June 27 (Bloomberg) -- Philippine bonds due 2023 fell, halting a two-day gain, after the government announced plans to sell 10-year debt for the first time in a year.
The Bureau of the Treasury will offer 135 billion pesos ($3.1 billion) worth of bills and bonds from July to September, unchanged from the first two quarters, according to a memo to dealers from Treasurer Rosalia de Leon. The government will auction 10-year bonds for the first time since July and will sell its first 20-year debt in 11 months.
The yield on the 3.25 percent bonds due August 2023 rose three basis points, or 0.03 percentage point, to 3.93 percent as of 5 p.m. in Manila, according to Tradition Financial Services. The yield was little changed this week.
“Yields of longer-dated bonds rose after the announcement of new supply,” said Bunny Bernardo-Recto, first vice president at CTBC Bank Philippines in Manila. “We expect a steeper yield curve as market players rebalance their portfolios in view of the third-quarter borrowing and the outlook on the policy rate.”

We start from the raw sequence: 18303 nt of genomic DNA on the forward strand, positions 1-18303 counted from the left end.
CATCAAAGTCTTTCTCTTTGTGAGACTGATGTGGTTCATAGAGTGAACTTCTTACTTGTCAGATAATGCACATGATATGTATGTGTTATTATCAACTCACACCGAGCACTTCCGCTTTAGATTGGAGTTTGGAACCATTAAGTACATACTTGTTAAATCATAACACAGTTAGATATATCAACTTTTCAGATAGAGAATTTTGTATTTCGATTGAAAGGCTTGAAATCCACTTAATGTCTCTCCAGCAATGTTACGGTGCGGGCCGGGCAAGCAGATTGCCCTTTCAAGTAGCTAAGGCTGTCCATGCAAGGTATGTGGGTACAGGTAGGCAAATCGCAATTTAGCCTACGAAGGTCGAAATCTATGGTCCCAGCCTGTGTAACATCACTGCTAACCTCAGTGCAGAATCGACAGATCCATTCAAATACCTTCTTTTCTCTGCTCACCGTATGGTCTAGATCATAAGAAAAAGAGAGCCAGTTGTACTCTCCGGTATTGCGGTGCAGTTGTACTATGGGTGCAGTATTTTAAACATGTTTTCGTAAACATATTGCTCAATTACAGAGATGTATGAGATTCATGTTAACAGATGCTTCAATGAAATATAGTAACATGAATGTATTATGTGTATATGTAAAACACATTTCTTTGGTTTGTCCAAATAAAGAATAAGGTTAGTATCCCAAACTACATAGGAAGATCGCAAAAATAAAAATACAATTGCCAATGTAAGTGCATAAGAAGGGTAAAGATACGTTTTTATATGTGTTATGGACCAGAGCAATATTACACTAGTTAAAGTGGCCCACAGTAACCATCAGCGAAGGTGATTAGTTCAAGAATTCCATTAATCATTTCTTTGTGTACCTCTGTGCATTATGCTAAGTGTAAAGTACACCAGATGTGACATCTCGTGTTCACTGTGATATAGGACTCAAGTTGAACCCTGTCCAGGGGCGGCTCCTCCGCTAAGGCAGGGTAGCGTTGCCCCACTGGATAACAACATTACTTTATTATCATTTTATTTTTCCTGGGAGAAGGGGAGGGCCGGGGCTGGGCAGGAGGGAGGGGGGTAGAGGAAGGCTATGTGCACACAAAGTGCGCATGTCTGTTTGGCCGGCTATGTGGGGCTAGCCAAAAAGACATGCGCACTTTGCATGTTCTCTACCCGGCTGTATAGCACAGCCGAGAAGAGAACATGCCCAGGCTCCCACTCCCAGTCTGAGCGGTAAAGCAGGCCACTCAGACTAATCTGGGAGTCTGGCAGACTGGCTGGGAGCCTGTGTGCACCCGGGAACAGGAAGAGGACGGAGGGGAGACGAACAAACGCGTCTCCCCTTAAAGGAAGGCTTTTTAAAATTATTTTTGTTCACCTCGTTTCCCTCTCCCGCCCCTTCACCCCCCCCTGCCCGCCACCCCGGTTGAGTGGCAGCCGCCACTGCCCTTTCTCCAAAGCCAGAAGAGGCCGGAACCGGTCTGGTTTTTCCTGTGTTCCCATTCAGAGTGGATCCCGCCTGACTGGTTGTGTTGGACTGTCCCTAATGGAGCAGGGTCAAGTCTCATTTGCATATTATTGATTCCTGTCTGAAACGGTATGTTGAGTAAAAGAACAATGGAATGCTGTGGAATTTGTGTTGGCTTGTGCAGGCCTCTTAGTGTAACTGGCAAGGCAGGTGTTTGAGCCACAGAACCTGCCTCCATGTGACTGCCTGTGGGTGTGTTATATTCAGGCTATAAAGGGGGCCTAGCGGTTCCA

Bangko Sentral ng Pilipinas hasn’t seen “widespread second-round effects” from recent price increases, Governor Amando Tetangco said in a mobile-phone message yesterday. Still, it’s ready to act as needed to prevent inflation expectations from unraveling, he said.
The peso rose 0.3 percent today and 0.1 percent this week to 43.753 per dollar in Manila, according to Tullett Prebon Plc data. One-month implied volatility, a measure of expected moves in the exchange rate used to price options, fell three basis points today and 32 basis points this week to 4.4 percent.
There is demand, especially for 20-year bonds, de Leon said in a mobile-phone message, citing consultations made with the market. “We expect spending to accelerate,” she said, explaining why the Treasury decided to maintain the volume after signaling last week that borrowings may be reduced.
Government spending fell 4 percent in May, dropping for a second month, and “that may affect the domestic economy amid the background of fragile global growth,” said Ricky Cebrero, executive vice president at Philippine National Bank in Manila.
Recent increases in some food costs are mostly due to supply disruptions and the government is addressing the bottlenecks that will ease the pressure on prices, Tetangco said. “However, global oil prices have been increasing of late amid the tensions in Iraq. This is a key source of risk to inflation.”
The government will report June inflation data on July 4. Consumer prices rose 4.5 percent in May, the fastest pace since November 2011.
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